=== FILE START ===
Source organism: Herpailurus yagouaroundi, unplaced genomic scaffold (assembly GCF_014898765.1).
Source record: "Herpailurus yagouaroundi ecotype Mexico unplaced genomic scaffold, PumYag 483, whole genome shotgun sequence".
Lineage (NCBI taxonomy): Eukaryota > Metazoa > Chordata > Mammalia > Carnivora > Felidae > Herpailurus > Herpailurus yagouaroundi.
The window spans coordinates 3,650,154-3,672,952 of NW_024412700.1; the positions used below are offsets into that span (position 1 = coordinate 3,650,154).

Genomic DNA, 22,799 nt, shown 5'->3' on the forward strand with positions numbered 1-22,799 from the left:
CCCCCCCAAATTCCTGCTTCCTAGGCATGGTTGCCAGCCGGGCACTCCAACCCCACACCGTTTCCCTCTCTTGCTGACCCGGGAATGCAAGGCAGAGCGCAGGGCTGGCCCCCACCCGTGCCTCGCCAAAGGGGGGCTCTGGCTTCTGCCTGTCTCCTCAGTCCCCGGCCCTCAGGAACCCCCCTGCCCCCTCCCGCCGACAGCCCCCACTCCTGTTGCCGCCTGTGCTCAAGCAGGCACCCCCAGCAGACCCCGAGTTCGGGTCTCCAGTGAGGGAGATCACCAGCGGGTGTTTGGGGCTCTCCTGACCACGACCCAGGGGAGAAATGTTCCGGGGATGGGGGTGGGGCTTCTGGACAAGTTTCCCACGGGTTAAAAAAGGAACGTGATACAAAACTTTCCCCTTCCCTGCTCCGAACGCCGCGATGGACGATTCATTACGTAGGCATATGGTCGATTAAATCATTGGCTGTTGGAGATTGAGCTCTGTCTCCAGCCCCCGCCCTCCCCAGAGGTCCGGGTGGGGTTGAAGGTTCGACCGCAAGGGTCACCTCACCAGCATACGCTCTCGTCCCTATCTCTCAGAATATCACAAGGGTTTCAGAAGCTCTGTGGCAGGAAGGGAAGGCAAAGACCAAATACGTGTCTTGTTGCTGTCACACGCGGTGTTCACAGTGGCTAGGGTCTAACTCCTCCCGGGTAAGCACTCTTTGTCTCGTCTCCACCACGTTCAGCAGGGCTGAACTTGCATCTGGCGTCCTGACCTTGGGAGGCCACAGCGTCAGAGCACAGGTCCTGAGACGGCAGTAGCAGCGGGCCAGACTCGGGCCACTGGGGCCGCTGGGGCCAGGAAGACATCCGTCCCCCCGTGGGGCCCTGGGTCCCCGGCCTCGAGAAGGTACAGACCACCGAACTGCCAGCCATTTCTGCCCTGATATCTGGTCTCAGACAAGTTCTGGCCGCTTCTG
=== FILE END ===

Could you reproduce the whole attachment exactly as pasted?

Source organism: Herpailurus yagouaroundi, unplaced genomic scaffold (assembly GCF_014898765.1).
Source record: "Herpailurus yagouaroundi ecotype Mexico unplaced genomic scaffold, PumYag 483, whole genome shotgun sequence".
Lineage (NCBI taxonomy): Eukaryota > Metazoa > Chordata > Mammalia > Carnivora > Felidae > Herpailurus > Herpailurus yagouaroundi.
The window spans coordinates 3,650,154-3,672,952 of NW_024412700.1; the positions used below are offsets into that span (position 1 = coordinate 3,650,154).

Genomic DNA, 22,799 nt, shown 5'->3' on the forward strand with positions numbered 1-22,799 from the left:
CCCCCCCAAATTCCTGCTTCCTAGGCATGGTTGCCAGCCGGGCACTCCAACCCCACACCGTTTCCCTCTCTTGCTGACCCGGGAATGCAAGGCAGAGCGCAGGGCTGGCCCCCACCCGTGCCTCGCCAAAGGGGGGCTCTGGCTTCTGCCTGTCTCCTCAGTCCCCGGCCCTCAGGAACCCCCCTGCCCCCTCCCGCCGACAGCCCCCACTCCTGTTGCCGCCTGTGCTCAAGCAGGCACCCCCAGCAGACCCCGAGTTCGGGTCTCCAGTGAGGGAGATCACCAGCGGGTGTTTGGGGCTCTCCTGACCACGACCCAGGGGAGAAATGTTCCGGGGATGGGGGTGGGGCTTCTGGACAAGTTTCCCACGGGTTAAAAAAGGAACGTGATACAAAACTTTCCCCTTCCCTGCTCCGAACGCCGCGATGGACGATTCATTACGTAGGCATATGGTCGATTAAATCATTGGCTGTTGGAGATTGAGCTCTGTCTCCAGCCCCCGCCCTCCCCAGAGGTCCGGGTGGGGTTGAAGGTTCGACCGCAAGGGTCACCTCACCAGCATACGCTCTCGTCCCTATCTCTCAGAATATCACAAGGGTTTCAGAAGCTCTGTGGCAGGAAGGGAAGGCAAAGACCAAATACGTGTCTTGTTGCTGTCACACGCGGTGTTCACAGTGGCTAGGGTCTAACTCCTCCCGGGTAAGCACTCTTTGTCTCGTCTCCACCACGTTCAGCAGGGCTGAACTTGCATCTGGCGTCCTGACCTTGGGAGGCCACAGCGTCAGAGCACAGGTCCTGAGACGGCAGTAGCAGCGGGCCAGACTCGGGCCACTGGGGCCGCTGGGGCCAGGAAGACATCCGTCCCCCCGTGGGGCCCTGGGTCCCCGGCCTCGAGAAGGTACAGACCACCGAACTGCCAGCCATTTCTGCCCTGATATCTGGTCTCAGACAAGTTCTGGCCGCTTCTG